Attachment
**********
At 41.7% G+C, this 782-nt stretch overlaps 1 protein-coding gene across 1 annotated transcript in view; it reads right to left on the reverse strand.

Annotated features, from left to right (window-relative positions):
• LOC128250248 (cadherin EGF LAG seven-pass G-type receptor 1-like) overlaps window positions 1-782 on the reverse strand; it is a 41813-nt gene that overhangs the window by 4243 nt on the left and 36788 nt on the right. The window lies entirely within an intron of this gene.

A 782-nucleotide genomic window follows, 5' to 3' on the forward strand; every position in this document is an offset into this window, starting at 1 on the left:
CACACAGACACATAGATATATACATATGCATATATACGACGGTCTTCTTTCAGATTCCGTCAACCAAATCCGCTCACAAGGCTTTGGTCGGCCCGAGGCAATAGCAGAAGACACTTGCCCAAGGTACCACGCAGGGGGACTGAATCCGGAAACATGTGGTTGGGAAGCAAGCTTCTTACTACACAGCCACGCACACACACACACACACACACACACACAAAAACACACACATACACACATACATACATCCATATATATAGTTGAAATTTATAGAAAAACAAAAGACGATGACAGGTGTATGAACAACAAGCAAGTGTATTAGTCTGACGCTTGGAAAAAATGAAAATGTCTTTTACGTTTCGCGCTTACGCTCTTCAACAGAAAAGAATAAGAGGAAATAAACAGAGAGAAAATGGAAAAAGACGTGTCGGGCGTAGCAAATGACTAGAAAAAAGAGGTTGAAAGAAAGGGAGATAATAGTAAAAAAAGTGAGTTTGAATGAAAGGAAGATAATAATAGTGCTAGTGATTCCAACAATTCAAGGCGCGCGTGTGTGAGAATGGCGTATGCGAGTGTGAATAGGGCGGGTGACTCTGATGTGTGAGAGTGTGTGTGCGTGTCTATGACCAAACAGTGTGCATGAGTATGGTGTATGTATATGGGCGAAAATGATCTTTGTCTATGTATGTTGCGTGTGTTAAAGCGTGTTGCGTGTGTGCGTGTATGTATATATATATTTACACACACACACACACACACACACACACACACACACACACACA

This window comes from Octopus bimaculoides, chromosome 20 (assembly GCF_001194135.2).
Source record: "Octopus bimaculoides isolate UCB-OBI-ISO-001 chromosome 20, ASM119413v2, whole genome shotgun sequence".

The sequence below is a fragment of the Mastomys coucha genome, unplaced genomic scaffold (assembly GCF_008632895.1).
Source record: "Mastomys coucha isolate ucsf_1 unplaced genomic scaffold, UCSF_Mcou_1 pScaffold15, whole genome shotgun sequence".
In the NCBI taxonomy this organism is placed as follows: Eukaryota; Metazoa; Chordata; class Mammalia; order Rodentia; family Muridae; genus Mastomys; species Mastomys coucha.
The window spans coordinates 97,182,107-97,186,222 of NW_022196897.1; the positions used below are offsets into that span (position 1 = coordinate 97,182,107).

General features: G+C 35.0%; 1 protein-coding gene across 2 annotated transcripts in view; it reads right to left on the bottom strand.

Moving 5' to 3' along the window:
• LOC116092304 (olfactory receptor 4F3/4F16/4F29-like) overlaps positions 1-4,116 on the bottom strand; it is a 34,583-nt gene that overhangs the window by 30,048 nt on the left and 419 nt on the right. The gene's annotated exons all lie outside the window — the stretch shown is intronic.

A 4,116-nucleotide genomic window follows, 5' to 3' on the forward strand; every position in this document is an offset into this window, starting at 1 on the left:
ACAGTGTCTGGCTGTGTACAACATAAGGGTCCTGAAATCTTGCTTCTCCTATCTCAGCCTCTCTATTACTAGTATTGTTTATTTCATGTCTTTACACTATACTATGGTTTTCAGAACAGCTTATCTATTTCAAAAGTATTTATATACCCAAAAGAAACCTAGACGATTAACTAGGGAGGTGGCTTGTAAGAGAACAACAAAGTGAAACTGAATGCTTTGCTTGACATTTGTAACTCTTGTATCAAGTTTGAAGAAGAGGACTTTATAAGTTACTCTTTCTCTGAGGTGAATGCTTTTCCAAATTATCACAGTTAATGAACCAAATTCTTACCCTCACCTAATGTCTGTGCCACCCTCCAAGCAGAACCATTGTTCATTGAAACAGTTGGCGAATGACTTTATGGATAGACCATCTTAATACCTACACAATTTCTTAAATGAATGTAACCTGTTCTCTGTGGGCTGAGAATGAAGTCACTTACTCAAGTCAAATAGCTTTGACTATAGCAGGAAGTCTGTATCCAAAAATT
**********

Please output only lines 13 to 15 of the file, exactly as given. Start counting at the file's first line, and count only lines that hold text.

Moving 5' to 3' along the window:
• LOC116092304 (olfactory receptor 4F3/4F16/4F29-like) overlaps positions 1-4,116 on the bottom strand; it is a 34,583-nt gene that overhangs the window by 30,048 nt on the left and 419 nt on the right. The gene's annotated exons all lie outside the window — the stretch shown is intronic.

A 4,116-nucleotide genomic window follows, 5' to 3' on the forward strand; every position in this document is an offset into this window, starting at 1 on the left: